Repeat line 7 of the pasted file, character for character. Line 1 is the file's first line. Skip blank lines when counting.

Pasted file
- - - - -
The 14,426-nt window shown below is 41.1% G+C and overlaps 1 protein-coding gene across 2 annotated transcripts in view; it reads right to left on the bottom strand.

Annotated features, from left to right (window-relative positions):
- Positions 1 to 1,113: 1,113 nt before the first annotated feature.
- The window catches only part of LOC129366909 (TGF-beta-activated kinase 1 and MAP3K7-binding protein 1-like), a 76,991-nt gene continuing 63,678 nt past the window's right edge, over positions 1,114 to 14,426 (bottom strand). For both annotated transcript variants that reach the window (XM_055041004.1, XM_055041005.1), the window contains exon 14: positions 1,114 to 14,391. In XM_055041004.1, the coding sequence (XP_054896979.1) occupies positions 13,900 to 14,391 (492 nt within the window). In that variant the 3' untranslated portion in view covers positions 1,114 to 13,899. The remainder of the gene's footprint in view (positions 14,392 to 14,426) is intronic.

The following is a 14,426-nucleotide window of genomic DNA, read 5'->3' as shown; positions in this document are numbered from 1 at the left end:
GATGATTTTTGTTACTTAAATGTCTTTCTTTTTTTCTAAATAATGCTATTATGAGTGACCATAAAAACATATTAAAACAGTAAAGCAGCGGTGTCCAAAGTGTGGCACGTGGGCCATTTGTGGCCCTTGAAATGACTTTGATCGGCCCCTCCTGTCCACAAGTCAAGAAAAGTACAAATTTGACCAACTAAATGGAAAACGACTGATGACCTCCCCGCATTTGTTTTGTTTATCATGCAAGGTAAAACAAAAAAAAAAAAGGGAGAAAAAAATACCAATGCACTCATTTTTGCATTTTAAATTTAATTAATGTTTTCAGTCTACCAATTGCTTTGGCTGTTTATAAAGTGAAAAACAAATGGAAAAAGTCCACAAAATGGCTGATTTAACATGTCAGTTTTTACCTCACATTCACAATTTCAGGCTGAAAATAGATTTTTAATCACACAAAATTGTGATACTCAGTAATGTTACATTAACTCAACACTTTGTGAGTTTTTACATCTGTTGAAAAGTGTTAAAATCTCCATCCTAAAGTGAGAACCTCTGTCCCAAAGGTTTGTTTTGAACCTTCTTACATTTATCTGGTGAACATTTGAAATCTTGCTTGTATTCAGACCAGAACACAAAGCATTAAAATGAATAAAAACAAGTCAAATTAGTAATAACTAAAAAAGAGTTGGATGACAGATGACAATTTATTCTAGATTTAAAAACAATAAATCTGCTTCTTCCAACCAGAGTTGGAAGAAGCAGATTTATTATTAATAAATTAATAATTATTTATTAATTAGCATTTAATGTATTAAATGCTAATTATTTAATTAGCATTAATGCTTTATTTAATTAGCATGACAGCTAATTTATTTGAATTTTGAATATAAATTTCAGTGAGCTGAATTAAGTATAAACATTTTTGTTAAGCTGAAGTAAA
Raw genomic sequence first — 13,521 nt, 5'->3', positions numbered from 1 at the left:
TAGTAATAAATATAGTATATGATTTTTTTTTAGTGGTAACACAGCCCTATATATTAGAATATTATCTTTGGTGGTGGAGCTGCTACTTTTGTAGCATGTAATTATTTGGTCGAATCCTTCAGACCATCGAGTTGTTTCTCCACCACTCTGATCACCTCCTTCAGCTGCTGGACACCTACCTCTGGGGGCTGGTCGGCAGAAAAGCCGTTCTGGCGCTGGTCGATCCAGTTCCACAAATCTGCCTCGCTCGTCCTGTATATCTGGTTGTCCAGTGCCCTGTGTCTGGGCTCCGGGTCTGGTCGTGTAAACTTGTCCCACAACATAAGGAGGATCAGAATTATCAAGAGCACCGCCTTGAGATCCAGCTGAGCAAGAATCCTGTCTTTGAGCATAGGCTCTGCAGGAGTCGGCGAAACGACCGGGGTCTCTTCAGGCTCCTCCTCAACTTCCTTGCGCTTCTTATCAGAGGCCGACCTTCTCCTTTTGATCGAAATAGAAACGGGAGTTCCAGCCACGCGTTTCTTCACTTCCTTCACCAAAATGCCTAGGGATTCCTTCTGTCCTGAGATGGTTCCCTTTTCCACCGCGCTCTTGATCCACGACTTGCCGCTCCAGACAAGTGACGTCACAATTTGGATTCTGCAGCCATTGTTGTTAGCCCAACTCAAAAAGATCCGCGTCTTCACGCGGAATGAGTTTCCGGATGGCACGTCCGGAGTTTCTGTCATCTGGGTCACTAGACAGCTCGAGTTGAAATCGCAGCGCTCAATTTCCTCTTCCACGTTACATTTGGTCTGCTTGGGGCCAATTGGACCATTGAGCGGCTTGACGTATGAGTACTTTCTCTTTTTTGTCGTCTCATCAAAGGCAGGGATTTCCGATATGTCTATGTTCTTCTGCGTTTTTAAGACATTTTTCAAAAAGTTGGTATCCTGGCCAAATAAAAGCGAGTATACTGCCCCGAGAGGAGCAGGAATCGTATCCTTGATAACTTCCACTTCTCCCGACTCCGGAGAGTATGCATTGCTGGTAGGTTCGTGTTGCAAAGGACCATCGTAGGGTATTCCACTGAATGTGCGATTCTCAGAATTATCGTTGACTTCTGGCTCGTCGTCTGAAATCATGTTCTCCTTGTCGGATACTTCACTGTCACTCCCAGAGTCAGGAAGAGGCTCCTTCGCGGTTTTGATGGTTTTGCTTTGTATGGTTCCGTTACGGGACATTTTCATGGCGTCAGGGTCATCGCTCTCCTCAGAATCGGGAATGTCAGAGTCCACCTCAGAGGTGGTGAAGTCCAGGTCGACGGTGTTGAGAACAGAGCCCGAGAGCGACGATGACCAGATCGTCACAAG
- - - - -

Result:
Raw genomic sequence first — 13,521 nt, 5'->3', positions numbered from 1 at the left: